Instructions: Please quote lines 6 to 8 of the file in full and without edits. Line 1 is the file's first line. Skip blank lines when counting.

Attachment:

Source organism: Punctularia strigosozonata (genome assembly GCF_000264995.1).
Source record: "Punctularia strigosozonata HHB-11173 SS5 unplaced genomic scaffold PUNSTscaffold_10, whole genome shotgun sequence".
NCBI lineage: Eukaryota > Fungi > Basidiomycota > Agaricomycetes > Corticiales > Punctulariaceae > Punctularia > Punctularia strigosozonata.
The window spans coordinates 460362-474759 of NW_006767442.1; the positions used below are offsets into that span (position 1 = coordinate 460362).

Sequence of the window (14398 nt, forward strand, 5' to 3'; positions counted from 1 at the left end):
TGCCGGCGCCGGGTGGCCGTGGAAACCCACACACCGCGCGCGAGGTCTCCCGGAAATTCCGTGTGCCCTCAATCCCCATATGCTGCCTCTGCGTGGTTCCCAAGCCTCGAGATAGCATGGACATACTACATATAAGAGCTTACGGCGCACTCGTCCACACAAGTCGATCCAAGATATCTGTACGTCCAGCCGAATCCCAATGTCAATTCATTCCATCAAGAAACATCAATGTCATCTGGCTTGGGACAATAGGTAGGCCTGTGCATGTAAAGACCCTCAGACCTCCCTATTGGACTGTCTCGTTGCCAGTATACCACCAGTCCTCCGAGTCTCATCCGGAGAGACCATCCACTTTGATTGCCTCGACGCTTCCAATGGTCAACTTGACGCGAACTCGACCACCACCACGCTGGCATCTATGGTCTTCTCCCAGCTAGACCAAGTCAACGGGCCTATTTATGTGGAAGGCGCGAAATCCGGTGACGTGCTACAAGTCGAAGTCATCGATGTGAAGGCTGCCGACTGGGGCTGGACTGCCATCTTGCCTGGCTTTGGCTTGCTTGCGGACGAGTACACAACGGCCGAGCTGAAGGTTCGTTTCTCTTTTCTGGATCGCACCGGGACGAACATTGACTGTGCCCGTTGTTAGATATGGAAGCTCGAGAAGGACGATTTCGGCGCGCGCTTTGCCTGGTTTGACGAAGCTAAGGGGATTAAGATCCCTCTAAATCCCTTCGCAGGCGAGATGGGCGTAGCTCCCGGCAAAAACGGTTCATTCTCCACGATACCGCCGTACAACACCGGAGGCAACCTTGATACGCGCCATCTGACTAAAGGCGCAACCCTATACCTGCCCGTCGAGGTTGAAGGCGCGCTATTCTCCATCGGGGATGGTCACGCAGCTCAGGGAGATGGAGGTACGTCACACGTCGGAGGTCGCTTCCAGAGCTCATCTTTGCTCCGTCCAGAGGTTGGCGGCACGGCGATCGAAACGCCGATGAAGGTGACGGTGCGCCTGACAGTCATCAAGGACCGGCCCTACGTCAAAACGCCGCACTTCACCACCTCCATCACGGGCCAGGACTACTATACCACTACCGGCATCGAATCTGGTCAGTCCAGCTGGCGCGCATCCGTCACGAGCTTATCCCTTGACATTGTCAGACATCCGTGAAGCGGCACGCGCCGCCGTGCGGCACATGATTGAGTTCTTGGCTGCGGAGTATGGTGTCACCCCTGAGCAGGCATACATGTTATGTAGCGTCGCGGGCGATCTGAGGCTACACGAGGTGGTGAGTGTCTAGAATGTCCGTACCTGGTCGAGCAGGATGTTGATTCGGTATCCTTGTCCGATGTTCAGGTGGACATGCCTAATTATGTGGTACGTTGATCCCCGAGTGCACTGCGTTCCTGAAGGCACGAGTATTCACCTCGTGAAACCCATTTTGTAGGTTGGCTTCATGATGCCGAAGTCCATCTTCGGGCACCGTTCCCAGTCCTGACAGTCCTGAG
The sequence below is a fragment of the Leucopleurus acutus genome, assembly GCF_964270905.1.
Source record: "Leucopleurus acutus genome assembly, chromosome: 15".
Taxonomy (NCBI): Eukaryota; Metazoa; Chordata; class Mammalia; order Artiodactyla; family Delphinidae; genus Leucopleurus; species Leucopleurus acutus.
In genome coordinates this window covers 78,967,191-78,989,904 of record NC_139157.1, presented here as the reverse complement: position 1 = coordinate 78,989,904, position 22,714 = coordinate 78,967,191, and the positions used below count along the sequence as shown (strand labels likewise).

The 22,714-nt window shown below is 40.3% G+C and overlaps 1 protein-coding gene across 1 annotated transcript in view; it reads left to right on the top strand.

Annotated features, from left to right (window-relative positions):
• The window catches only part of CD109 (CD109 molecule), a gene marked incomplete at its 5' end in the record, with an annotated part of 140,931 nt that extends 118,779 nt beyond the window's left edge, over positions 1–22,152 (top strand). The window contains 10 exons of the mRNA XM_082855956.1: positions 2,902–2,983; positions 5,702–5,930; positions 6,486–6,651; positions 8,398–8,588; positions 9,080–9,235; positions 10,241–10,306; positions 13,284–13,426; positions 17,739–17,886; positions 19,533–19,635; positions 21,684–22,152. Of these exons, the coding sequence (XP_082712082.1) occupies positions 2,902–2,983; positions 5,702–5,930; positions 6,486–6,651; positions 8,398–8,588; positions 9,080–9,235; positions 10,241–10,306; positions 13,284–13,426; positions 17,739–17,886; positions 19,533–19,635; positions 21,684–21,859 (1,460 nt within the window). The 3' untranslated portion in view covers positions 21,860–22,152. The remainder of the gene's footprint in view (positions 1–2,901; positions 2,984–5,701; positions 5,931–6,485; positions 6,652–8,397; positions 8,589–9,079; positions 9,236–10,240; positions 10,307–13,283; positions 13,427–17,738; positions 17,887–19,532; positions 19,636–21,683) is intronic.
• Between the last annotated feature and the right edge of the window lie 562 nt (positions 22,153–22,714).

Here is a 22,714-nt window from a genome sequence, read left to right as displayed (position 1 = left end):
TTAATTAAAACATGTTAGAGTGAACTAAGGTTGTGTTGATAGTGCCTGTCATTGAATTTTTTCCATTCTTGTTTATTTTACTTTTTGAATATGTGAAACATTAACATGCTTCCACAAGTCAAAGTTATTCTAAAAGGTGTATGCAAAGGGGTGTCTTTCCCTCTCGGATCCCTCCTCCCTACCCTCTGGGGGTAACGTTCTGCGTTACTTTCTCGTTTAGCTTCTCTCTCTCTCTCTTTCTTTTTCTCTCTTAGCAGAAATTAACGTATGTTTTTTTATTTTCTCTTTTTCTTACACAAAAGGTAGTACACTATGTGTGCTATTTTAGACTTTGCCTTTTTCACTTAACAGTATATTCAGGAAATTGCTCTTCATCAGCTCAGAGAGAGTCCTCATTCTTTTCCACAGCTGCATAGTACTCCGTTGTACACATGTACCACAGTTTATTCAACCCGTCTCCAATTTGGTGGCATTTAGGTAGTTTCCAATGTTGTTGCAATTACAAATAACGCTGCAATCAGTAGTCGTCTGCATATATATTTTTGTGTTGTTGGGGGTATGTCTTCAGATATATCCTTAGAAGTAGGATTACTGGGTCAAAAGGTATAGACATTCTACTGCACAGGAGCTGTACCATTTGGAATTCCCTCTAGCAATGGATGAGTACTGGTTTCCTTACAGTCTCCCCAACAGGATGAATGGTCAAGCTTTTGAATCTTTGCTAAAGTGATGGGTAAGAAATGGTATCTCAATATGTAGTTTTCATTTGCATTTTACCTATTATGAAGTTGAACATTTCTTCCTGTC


TGCCGGCGCCGGGTGGCCGTGGAAACCCACACACCGCGCGCGAGGTCTCCCGGAAATTCCGTGTGCCCTCAATCCCCATATGCTGCCTCTGCGTGGTTCCCAAGCCTCGAGATAGCATGGACATACTACATATAAGAGCTTACGGCGCACTCGTCCACACAAGTCGATCCAAGATATCTGTACGTCCAGCCGAATCCCAATGTCAATTCATTCCATCAAGAAACATCAATGTCATCTGGCTTGGGACAATAGGTAGGCCTGTGCATGTAAAGACCCTCAGACCTCCCTATTGGACTGTCTCGTTGCCAGTATACCACCAGTCCTCCGAGTCTCATCCGGAGAGACCATCCACTTTGATTGCCTCGACGCTTCCAATGGTCAACTTGACGCGAACTCGACCACCACCACGCTGGCATCTATGGTCTTCTCCCAGCTAGACCAAGTCAACGGGCCTATTTATGTGGAAGGCGCGAAATCCGGTGACGTGCTACAAGTCGAAGTCATCGATGTGAAGGCTGCCGACTGGGGCTGGACTGCCATCTTGCCTGGCTTTGGCTTGCTTGCGGACGAGTACACAACGGCCGAGCTGAAGGTTCGTTTCTCTTTTCTGGATCGCACCGGGACGAACATTGACTGTGCCCGTTGTTAGATATGGAAGCTCGAGAAGGACGATTTCGGCGCGCGCTTTGCCTGGTTTGACGAAGCTAAGGGGATTAAGATCCCTCTAAATCCCTTCGCAGGCGAGATGGGCGTAGCTCCCGGCAAAAACGGTTCATTCTCCACGATACCGCCGTACAACACCGGAGGCAACCTTGATACGCGCCATCTGACTAAAGGCGCAACCCTATACCTGCCCGTCGAGGTTGAAGGCGCGCTATTCTCCATCGGGGATGGTCACGCAGCTCAGGGAGATGGAGGTACGTCACACGTCGGAGGTCGCTTCCAGAGCTCATCTTTGCTCCGTCCAGAGGTTGGCGGCACGGCGATCGAAACGCCGATGAAGGTGACGGTGCGCCTGACAGTCATCAAGGACCGGCCCTACGTCAAAACGCCGCACTTCACCACCTCCATCACGGGCCAGGACTACTATACCACTACCGGCATCGAATCTGGTCAGTCCAGCTGGCGCGCATCCGTCACGAGCTTATCCCTTGACATTGTCAGACATCCGTGAAGCGGCACGCGCCGCCGTGCGGCACATGATTGAGTTCTTGGCTGCGGAGTATGGTGTCACCCCTGAGCAGGCATACATGTTATGTAGCGTCGCGGGCGATCTGAGGCTACACGAGGTGGTGAGTGTCTAGAATGTCCGTACCTGGTCGAGCAGGATGTTGATTCGGTATCCTTGTCCGATGTTCAGGTGGACATGCCTAATTATGTGGTACGTTGATCCCCGAGTGCACTGCGTTCCTGAAGGCACGAGTATTCACCTCGTGAAACCCATTTTGTAGGTTGGCTTCATGATGCCGAAGTCCATCTTCGGGCACCGTTCCCAGTCCTGACAGTCCTGAG
The sequence below is a fragment of the Leucopleurus acutus genome, assembly GCF_964270905.1.
Source record: "Leucopleurus acutus genome assembly, chromosome: 15".